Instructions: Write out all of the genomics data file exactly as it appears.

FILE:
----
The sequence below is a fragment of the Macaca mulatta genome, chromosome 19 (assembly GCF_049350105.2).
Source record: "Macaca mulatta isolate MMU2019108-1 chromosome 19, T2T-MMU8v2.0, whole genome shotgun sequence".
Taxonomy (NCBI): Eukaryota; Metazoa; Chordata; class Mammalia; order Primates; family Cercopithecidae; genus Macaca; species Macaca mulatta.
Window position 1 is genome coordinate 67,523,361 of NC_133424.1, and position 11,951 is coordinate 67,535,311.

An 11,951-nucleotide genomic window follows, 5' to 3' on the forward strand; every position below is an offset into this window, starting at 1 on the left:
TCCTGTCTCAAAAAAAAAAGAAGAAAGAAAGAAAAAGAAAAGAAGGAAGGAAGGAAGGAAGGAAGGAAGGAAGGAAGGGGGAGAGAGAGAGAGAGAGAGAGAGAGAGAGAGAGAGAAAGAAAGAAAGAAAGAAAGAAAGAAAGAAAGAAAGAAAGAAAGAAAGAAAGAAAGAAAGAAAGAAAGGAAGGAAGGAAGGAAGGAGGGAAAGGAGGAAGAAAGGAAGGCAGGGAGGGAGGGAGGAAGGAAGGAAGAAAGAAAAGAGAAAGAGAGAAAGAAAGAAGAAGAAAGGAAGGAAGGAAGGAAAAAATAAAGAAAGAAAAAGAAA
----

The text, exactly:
The sequence below is a fragment of the Macaca mulatta genome, chromosome 19 (assembly GCF_049350105.2).
Source record: "Macaca mulatta isolate MMU2019108-1 chromosome 19, T2T-MMU8v2.0, whole genome shotgun sequence".
Taxonomy (NCBI): Eukaryota; Metazoa; Chordata; class Mammalia; order Primates; family Cercopithecidae; genus Macaca; species Macaca mulatta.
Window position 1 is genome coordinate 67,523,361 of NC_133424.1, and position 11,951 is coordinate 67,535,311.

An 11,951-nucleotide genomic window follows, 5' to 3' on the forward strand; every position below is an offset into this window, starting at 1 on the left:
TCCTGTCTCAAAAAAAAAAGAAGAAAGAAAGAAAAAGAAAAGAAGGAAGGAAGGAAGGAAGGAAGGAAGGAAGGAAGGGGGAGAGAGAGAGAGAGAGAGAGAGAGAGAGAGAGAGAAAGAAAGAAAGAAAGAAAGAAAGAAAGAAAGAAAGAAAGAAAGAAAGAAAGAAAGAAAGAAAGAAAGGAAGGAAGGAAGGAAGGAGGGAAAGGAGGAAGAAAGGAAGGCAGGGAGGGAGGGAGGAAGGAAGGAAGAAAGAAAAGAGAAAGAGAGAAAGAAAGAAGAAGAAAGGAAGGAAGGAAGGAAAAAATAAAGAAAGAAAAAGAAA